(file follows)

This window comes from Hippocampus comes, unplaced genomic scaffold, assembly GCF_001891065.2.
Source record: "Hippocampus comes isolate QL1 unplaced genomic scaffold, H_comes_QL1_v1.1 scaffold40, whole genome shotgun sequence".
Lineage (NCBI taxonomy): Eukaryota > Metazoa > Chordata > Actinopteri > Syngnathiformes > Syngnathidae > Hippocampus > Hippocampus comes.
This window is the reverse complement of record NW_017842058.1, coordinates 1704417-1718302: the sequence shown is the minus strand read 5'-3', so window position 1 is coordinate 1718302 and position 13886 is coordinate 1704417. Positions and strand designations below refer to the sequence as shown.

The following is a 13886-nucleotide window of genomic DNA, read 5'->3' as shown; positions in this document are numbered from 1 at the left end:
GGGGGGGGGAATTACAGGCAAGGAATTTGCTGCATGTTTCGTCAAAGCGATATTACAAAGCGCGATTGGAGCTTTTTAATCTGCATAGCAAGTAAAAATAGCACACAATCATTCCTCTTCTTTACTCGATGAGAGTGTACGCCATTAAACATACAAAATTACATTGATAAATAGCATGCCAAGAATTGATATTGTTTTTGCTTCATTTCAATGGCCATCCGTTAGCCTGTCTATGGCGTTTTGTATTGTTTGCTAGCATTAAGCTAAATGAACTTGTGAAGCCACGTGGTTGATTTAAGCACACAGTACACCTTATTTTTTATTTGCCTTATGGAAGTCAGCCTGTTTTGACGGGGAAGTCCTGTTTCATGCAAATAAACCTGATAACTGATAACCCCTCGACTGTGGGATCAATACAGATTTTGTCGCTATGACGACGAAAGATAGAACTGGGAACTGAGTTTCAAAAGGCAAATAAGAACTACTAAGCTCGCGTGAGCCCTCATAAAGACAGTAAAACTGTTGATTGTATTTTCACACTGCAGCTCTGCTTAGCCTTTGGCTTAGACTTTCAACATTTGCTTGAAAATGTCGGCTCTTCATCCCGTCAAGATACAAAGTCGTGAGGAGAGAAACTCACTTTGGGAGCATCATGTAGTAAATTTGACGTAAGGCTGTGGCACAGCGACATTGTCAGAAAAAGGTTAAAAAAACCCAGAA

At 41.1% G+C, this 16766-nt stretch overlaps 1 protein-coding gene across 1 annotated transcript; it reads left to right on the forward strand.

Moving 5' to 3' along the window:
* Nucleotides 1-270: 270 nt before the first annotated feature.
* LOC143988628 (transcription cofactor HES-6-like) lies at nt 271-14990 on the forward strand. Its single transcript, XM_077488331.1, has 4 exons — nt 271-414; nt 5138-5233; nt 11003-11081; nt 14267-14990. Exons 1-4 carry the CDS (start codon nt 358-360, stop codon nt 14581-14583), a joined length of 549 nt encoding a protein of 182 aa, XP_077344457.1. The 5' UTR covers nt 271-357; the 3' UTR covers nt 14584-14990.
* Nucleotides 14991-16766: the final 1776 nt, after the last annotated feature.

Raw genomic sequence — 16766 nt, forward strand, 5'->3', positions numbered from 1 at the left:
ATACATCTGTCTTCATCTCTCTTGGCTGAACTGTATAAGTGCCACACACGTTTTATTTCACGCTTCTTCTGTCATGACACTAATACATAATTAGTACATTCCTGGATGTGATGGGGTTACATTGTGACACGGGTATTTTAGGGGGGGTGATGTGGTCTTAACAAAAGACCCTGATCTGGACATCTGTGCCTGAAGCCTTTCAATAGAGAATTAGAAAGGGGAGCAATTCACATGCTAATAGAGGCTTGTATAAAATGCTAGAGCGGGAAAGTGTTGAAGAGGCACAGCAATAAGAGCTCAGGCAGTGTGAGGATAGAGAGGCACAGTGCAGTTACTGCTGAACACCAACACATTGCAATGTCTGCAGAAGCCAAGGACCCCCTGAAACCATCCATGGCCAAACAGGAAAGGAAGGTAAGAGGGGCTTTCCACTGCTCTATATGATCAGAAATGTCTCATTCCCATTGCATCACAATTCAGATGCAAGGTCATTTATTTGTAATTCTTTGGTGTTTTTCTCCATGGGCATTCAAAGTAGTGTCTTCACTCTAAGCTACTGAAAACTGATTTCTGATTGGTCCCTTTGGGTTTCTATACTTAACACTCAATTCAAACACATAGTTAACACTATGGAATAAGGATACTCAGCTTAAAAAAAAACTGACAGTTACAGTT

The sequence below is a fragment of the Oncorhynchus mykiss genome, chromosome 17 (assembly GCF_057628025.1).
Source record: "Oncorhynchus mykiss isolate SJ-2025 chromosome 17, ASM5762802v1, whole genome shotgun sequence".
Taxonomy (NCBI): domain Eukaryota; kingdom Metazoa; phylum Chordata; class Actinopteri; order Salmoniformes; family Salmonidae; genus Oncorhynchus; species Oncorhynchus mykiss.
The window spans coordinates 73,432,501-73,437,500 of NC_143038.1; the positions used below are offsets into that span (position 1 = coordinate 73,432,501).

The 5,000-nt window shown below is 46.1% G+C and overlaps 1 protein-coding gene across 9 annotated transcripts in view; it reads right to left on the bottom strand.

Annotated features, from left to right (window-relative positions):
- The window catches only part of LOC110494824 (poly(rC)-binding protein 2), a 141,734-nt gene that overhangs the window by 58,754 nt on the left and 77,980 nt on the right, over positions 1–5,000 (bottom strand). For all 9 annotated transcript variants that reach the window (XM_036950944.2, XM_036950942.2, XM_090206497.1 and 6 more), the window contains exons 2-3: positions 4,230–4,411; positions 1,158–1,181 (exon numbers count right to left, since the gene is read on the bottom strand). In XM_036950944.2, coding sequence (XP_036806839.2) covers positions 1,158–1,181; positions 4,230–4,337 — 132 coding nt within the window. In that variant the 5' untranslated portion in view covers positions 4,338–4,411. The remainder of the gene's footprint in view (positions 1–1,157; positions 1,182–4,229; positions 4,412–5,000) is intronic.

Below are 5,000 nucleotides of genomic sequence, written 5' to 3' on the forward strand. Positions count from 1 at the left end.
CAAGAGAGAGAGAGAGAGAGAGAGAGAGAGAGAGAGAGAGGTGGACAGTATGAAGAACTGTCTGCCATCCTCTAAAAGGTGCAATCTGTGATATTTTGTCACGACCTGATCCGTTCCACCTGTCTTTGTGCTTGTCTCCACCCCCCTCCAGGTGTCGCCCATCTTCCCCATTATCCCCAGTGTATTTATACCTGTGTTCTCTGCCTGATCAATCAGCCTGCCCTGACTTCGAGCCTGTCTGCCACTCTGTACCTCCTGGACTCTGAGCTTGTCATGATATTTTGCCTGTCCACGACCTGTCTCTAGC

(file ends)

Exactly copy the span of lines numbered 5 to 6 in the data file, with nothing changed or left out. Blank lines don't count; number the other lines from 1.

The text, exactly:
The following is a 13886-nucleotide window of genomic DNA, read 5'->3' as shown; positions in this document are numbered from 1 at the left end:
GGGGGGGGGAATTACAGGCAAGGAATTTGCTGCATGTTTCGTCAAAGCGATATTACAAAGCGCGATTGGAGCTTTTTAATCTGCATAGCAAGTAAAAATAGCACACAATCATTCCTCTTCTTTACTCGATGAGAGTGTACGCCATTAAACATACAAAATTACATTGATAAATAGCATGCCAAGAATTGATATTGTTTTTGCTTCATTTCAATGGCCATCCGTTAGCCTGTCTATGGCGTTTTGTATTGTTTGCTAGCATTAAGCTAAATGAACTTGTGAAGCCACGTGGTTGATTTAAGCACACAGTACACCTTATTTTTTATTTGCCTTATGGAAGTCAGCCTGTTTTGACGGGGAAGTCCTGTTTCATGCAAATAAACCTGATAACTGATAACCCCTCGACTGTGGGATCAATACAGATTTTGTCGCTATGACGACGAAAGATAGAACTGGGAACTGAGTTTCAAAAGGCAAATAAGAACTACTAAGCTCGCGTGAGCCCTCATAAAGACAGTAAAACTGTTGATTGTATTTTCACACTGCAGCTCTGCTTAGCCTTTGGCTTAGACTTTCAACATTTGCTTGAAAATGTCGGCTCTTCATCCCGTCAAGATACAAAGTCGTGAGGAGAGAAACTCACTTTGGGAGCATCATGTAGTAAATTTGACGTAAGGCTGTGGCACAGCGACATTGTCAGAAAAAGGTTAAAAAAACCCAGAA